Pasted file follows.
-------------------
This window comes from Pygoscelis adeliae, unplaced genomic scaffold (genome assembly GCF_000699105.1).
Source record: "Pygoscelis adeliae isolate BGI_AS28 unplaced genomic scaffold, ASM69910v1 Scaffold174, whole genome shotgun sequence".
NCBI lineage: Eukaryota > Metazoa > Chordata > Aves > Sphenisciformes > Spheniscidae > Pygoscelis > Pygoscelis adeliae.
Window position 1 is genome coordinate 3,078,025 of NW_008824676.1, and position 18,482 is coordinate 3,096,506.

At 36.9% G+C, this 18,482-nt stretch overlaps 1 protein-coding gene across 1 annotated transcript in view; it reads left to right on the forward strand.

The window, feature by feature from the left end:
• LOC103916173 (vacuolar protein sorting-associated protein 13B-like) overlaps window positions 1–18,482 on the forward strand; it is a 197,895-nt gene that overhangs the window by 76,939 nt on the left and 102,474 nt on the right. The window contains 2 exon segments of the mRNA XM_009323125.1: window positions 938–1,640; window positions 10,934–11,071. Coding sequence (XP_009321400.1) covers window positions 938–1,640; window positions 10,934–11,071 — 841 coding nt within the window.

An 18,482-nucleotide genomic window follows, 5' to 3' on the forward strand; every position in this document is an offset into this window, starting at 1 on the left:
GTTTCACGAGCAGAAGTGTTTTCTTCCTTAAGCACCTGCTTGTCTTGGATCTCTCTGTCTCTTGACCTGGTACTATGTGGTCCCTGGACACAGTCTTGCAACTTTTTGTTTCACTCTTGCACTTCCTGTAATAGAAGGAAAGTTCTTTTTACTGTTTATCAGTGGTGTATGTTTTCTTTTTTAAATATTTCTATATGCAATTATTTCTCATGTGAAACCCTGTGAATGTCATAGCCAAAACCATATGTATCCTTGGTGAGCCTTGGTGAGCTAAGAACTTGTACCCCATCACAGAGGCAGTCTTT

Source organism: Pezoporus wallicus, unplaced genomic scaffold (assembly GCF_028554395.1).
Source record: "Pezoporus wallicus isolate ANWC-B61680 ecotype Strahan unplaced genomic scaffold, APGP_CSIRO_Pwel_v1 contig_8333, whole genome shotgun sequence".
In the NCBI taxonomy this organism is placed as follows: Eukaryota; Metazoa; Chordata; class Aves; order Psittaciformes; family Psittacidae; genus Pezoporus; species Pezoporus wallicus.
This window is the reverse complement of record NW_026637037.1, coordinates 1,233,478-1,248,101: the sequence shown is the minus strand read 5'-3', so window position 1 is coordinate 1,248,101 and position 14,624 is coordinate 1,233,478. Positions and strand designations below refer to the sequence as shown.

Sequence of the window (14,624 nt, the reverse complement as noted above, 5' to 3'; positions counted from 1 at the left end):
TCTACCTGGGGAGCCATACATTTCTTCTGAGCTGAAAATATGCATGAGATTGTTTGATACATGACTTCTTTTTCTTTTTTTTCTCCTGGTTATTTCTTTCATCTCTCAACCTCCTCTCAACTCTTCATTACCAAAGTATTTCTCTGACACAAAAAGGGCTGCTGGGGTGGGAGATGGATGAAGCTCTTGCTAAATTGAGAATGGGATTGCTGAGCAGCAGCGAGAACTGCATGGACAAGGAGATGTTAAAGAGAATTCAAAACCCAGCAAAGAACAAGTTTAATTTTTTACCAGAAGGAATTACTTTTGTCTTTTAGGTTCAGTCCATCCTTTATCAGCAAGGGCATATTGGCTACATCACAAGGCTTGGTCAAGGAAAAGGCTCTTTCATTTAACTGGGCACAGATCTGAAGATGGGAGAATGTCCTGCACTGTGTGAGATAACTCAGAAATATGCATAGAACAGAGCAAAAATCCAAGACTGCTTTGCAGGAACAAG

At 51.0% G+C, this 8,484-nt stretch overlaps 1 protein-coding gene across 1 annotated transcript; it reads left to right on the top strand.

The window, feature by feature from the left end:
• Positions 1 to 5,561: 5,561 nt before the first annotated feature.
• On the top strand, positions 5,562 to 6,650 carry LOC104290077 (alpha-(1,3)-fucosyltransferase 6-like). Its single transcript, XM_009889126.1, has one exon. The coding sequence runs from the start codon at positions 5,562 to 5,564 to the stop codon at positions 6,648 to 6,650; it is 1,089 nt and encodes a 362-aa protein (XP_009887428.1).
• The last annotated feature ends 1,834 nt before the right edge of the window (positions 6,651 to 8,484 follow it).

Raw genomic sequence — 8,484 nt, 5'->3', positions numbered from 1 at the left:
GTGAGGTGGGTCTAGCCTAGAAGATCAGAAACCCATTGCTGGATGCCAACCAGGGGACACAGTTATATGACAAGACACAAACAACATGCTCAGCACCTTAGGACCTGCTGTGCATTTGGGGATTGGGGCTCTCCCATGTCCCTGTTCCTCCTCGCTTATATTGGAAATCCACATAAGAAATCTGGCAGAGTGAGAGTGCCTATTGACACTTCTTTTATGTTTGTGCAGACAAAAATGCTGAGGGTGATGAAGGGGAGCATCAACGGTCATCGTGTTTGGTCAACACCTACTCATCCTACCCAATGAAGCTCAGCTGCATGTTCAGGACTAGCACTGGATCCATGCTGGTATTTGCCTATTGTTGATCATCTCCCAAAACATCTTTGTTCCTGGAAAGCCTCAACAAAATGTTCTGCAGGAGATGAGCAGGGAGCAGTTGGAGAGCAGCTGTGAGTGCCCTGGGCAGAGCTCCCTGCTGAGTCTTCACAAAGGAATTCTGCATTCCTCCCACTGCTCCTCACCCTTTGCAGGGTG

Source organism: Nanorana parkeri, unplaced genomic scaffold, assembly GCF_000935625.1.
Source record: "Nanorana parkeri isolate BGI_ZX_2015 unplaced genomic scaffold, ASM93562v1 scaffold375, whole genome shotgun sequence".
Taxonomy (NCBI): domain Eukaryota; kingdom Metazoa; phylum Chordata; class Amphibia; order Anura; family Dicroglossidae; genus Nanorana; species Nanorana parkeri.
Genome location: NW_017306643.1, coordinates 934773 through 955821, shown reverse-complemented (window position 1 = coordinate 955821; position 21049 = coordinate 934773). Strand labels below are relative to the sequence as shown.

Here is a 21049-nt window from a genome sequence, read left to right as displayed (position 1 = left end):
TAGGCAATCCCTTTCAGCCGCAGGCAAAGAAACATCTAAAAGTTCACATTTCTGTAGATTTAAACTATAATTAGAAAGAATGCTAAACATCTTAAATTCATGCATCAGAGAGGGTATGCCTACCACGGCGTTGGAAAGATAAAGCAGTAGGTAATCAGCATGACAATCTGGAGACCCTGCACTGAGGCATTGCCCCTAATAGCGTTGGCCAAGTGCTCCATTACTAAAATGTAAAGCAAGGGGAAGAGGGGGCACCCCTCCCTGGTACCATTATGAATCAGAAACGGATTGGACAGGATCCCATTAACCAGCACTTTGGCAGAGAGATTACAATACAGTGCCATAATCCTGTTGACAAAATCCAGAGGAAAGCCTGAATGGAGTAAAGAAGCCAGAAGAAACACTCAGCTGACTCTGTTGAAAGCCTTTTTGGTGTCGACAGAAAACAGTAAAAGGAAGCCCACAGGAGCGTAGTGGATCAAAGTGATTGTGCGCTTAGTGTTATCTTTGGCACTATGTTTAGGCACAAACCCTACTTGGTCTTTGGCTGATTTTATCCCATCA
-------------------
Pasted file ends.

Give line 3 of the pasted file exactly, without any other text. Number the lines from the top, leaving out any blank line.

NCBI lineage: Eukaryota > Metazoa > Chordata > Aves > Sphenisciformes > Spheniscidae > Pygoscelis > Pygoscelis adeliae.